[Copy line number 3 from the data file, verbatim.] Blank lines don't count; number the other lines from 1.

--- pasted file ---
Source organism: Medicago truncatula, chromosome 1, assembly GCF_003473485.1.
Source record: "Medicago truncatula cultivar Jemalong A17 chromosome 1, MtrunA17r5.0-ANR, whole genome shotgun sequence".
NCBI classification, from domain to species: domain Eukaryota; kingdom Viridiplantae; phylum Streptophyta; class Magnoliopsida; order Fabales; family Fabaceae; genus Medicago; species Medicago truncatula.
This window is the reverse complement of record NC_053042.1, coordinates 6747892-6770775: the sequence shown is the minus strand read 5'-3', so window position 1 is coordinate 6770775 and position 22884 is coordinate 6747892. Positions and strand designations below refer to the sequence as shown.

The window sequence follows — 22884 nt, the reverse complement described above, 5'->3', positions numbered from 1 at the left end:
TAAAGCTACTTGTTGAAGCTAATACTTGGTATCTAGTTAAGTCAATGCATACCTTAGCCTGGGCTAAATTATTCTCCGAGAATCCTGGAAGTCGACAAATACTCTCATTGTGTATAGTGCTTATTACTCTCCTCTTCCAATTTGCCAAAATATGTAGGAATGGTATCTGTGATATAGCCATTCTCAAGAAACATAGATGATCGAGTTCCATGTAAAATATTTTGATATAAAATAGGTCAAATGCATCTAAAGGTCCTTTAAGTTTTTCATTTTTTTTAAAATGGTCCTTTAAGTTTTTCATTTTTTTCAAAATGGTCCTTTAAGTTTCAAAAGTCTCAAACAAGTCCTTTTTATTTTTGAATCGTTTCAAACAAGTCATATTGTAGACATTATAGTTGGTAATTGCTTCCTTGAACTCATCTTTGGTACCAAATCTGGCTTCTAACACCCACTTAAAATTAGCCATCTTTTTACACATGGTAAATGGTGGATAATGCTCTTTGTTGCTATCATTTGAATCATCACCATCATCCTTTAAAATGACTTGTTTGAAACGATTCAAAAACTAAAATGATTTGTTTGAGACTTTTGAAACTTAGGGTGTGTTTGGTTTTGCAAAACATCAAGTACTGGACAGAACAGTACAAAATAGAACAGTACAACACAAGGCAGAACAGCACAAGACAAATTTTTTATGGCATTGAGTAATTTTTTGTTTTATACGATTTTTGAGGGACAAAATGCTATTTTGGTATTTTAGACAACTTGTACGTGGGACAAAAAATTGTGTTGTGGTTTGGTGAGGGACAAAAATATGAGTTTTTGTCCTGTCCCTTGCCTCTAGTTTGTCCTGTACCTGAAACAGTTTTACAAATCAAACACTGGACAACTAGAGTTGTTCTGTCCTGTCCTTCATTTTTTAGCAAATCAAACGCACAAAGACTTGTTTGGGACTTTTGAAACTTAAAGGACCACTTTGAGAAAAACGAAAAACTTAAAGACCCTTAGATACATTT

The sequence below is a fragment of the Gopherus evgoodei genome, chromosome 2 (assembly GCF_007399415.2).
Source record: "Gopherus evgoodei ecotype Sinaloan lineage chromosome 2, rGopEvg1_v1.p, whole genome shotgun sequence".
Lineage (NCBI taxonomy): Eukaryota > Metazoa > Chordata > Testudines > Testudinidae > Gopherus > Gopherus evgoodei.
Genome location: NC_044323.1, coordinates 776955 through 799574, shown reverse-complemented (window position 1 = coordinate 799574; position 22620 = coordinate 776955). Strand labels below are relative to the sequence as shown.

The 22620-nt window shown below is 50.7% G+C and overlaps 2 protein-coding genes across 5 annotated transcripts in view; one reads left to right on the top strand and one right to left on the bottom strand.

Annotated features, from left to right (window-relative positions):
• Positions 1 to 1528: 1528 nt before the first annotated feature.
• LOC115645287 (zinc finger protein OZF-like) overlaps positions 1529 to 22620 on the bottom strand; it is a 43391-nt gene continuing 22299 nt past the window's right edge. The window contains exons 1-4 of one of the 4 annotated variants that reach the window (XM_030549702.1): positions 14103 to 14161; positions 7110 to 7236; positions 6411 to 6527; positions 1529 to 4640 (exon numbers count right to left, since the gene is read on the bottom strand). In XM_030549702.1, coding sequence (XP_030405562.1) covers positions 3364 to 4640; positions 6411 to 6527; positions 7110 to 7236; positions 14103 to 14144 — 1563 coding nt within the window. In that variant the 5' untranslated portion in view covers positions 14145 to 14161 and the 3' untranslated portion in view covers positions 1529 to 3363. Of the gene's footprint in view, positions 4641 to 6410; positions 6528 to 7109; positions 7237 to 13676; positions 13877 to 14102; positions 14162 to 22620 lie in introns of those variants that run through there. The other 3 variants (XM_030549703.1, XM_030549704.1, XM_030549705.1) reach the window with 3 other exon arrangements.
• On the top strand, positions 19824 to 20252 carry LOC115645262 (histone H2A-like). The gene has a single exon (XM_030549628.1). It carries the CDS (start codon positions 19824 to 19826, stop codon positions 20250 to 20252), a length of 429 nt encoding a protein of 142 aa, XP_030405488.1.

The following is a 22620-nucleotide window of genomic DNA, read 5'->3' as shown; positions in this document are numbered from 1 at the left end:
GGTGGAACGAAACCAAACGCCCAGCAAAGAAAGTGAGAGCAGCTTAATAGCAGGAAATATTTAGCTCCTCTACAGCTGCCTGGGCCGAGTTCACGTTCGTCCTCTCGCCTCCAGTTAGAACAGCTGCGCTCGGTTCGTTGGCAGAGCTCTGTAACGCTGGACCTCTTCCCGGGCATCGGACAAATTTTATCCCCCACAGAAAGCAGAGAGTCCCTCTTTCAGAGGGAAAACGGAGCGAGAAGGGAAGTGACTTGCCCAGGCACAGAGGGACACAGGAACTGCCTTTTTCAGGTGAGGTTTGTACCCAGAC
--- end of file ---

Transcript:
NCBI classification, from domain to species: domain Eukaryota; kingdom Viridiplantae; phylum Streptophyta; class Magnoliopsida; order Fabales; family Fabaceae; genus Medicago; species Medicago truncatula.